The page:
Disrupt Yourself: An Interview with Whitney Johnson

by Dianne Orcutt

As busy Latter-day Saint women, most of us fall into ruts and routine as we try to juggle all the many responsibilities and ANDs in our lives.  I often find myself getting caught up in the inevitable current of my life that seems to propel me forward on some predetermined path.  Sometimes I feel helpless to change it.

A few months ago I was lucky enough to participate in a webinar with fellow aspiring Mormon woman Whitney Johnson where she discussed personal disruption and the principles outlined in her new book, Disrupt Yourself: Putting the Power of Disruptive Innovation to Work. In the webinar, Whitney laid out her 7 principles of personal disruption. They are:

  1. Taking the right risks.
  2. Playing to your distinctive strengths.
  3. Embracing constraints.
  4. Battling entitlement.
  5. Stepping back to grow.
  6. Giving failure its do.
  7. Being driven by discovery.

I was particularly struck by Whitney’s discussion of principle number 2, playing to one’s strengths.  As a “team player” I know that I often deflect credit and compliments, perhaps no longer recognizing my own contributions, so I found the conversation about how to identify my strengths quite helpful.  Whitney suggested asking oneself some of the following questions to help identify strengths. What makes me feel strong? What makes me feel invigorated? What makes me exasperated with other people (i.e. because doing x,y, or z is easy to me)? What do people say I do well? What compliments do you habitually receive?

Identifying and learning to play to my strengths is a process, but I have seen how applying this simple principle is laying the groundwork for greater change and personal disruption in my life, and I’m excited.  I want to successfully steer my ship on life’s journey rather than be tossed about by the winds and storms.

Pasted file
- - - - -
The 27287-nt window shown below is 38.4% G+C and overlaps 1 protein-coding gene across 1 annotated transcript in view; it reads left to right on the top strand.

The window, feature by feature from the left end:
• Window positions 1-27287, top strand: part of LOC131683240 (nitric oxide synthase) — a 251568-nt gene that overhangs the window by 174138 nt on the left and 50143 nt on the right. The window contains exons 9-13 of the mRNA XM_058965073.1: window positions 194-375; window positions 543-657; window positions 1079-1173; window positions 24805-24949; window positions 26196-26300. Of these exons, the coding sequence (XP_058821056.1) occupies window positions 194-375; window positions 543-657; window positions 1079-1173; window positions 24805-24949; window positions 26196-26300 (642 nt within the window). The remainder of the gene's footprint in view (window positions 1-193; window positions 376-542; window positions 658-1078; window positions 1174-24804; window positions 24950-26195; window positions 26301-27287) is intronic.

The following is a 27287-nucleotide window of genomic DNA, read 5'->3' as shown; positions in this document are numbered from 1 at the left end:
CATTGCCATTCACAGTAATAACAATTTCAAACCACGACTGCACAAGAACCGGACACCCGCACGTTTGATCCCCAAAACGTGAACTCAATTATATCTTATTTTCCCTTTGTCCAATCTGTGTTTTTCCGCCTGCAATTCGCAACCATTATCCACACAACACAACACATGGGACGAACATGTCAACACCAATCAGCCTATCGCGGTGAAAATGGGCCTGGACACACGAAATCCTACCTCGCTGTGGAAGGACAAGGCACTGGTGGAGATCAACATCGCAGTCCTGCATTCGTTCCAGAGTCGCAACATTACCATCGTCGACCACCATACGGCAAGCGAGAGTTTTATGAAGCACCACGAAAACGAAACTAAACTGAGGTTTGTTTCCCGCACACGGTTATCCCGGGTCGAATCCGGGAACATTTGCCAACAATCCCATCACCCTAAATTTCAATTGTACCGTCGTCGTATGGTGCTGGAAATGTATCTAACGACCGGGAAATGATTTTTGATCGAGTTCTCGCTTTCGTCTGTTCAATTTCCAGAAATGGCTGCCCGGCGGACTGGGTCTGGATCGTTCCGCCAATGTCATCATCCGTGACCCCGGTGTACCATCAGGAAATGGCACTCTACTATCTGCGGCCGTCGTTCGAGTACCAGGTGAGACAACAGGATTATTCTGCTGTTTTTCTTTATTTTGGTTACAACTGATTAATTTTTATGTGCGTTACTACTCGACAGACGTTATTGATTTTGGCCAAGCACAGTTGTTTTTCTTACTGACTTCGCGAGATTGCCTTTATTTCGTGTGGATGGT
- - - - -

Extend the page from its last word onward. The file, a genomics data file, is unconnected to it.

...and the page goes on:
Dianne: Tell us a bit about yourself.

WHITNEY:   I was born in Spain, grew up in San Jose, California, served a mission in Montevideo, Uruguay.  After graduating from BYU in music, we went to Manhattan, New York for my husband’s schooling. There I discovered Wall Street, and our two children were born. That is the place where I came into my own as a person.

We recently moved to Lexington, VA after living in Boston. After ten years as the lead parent, my husband has returned to academia, and is teaching biology at Southern Virginia University. Our son David is in the Campinas, Brazil Mission; our daughter Miranda is a freshman in high school.

Dianne: What prompted you to write the book Disrupt Yourself: Putting the Power of Disruptive Innovation to Work? Why do you feel this book is necessary?

WHITNEY: My “a-ha” moment around personal disruption came when I was reading The Innovator’s Dilemma by Clayton Christensen in 2005. As an equity analyst, I was already persuaded that the frameworks of disruption explained why mobile penetration in Mexico was quickly outpacing fixed-line penetration. But as I read the book closely, I wondered, do these frameworks also apply to individuals?

In 2006, I had the privilege of co-founding a boutique investment firm with Clayton Christensen, the father of disruptive innovation. As I immersed myself in applying these frameworks to investing, my ideas around personal disruption began to coalesce, beginning with one-off articles in the Harvard Business Review.

In truth, I wouldn’t have written this book, if my publisher, Erika Heilman, and agent, Amy Gray, hadn’t kindly, but gently, said, “It’s time to start writing.”

Dianne:  How do you define personal disruption?